The village dug three wells and constructed an overhead tank that can store both groud and surface water
This was first published in Big change is possible: Best practices in water supply and sanitation in India
Ladana village (Phagi tehsil) in semi-arid Jaipur district sees high temperatures and evaporation loss during peak summers. Fighting for a clean and regular supply of water has been a part of life in this village for years.
Villagers here depended on a baori, or step well, located near the village temple. They collected water in earthen pots until the well became contaminated due to accumulation of waste or, occasionally, animal corpses in well-water.
The water source moved to a nearby seasonal stream, which runs along two sides of the village. From the centre of the village any point of the stream is just one km away. But the stream dries up in summers, and the villagers would have to walk to distant villages to collect water from open wells.
Until 2016, water in Ladana village was collected from a baori near the village temple and a seasonal stream that passes through the area. In 2016, the Watershed and Soil Conservation Department, Rajasthan, under the Integrated Watershed Management Programme (IWMP), a Centrally sponsored scheme launched in 2009-10, dug a talab (pond), Ganga Sagar talab.
IWMP had previously provided funds to states in the ratio 90:10 (where one-tenth was the share of the state). To restore the balance of ecology by harnessing, conserving and developing degraded natural resources such as soil, vegetative cover and water, the ratio has now been modified to 60:40.
Ganga Sagar talab, located around 2.5 km from habitation, brought a drastic improvement in availability of drinking water in Ladana village. The pond was used for several years as a source of drinking water. However, the level of water in the pond fell every summer.
In 2018, the panchayat dug an open well almost 25 metre below the ground near the pond. It had dug two more open wells 20 metre deep near the stream in 2017. The three wells are strategically located near waterbodies so that they can be recharged naturally by the pond and stream.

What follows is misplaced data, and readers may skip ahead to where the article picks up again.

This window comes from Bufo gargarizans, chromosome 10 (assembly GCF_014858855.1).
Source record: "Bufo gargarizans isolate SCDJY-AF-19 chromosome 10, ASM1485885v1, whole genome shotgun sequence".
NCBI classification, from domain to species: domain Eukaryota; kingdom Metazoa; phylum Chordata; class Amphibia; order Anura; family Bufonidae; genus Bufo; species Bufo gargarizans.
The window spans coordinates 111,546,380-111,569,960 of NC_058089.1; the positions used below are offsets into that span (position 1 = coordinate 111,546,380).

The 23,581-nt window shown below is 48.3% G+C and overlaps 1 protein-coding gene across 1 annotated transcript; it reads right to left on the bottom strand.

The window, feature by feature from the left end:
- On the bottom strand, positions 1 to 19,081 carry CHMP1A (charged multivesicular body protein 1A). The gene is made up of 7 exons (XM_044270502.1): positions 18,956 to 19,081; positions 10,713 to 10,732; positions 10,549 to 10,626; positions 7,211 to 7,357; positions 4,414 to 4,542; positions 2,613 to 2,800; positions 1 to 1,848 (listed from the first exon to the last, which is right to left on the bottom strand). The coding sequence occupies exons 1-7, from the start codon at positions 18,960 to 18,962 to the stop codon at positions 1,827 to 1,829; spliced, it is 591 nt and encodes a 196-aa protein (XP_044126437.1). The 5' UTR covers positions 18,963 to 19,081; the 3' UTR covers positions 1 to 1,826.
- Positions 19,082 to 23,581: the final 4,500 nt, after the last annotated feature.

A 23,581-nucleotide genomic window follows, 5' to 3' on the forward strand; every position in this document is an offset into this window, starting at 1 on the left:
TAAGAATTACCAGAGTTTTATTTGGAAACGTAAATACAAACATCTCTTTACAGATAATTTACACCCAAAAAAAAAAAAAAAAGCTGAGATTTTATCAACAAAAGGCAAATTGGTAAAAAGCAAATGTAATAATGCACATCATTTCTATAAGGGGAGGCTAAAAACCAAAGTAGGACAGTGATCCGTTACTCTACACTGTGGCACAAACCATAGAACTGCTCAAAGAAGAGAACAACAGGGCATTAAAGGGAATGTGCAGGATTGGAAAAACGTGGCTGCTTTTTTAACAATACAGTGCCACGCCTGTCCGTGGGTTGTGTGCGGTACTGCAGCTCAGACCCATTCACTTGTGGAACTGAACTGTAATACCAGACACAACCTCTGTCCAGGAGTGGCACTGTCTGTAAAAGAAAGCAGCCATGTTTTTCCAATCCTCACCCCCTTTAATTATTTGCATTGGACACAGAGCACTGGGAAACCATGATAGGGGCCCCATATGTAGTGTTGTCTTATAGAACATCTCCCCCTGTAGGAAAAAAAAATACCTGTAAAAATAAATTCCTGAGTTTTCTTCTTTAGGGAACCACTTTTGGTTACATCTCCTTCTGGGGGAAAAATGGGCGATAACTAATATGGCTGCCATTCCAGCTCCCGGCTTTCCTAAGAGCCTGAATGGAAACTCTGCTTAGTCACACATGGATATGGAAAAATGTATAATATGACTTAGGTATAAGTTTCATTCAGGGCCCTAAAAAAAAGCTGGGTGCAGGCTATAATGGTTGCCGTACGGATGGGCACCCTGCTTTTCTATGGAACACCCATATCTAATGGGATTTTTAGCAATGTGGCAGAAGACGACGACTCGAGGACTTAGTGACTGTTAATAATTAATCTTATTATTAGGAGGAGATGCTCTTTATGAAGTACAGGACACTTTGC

To control over extraction of groundwater, the village also receives water from the Bisalpur dam, located on the Banas river near Deoli in Tonk district. Until March 2022, only 40 per cent of the 563 households in the village had functional household taps—under Jal Jeevan Mission—connected to an overhead tank through well-laid pipelines.
The remaining households are still to be connected. An overhead tank of 125,000 litre has been constructed in the village which can store both groundwater and water from the dam.
Households with taps get their water supply from groundwater and surface water—in a week, three days’ supply comes from groundwater and four days’ supply from surface water.
Households not connected to pipelines can access surface water supplied from the dam through standposts constructed at three to four locations in the village. Villages such as Peelwa (Amber tehsil, Jaipur), Bajhot (Kishangarh Bas tehsil, Alwar) also follow the same pattern.
The Public Health Engineering Department (PHED) looks after all the operation and maintenance related to water supply in the village. An operator has also been appointed whose main task is to monitor the supply of drinking water in the village.
PHED collects a token amount of Rs 50 from every beneficiary household (i.e. one that has a tap) as service charge for local source supply and Rs 27.50 for Bisalpur–Jaipur Water Supply Project (BWSP) water supply. PHED provides technical support for the operation and maintenance of the water supply systems.
The Village Water and Sanitation Committee is formed in the village but is not functional so far. The quality of water supplied is tested by PHED officials regularly. Field test kits have been provided to communities who can check the quality of water at their end. One field test kit can test almost 100 water samples. Women participation is also ensured in testing of water samples.
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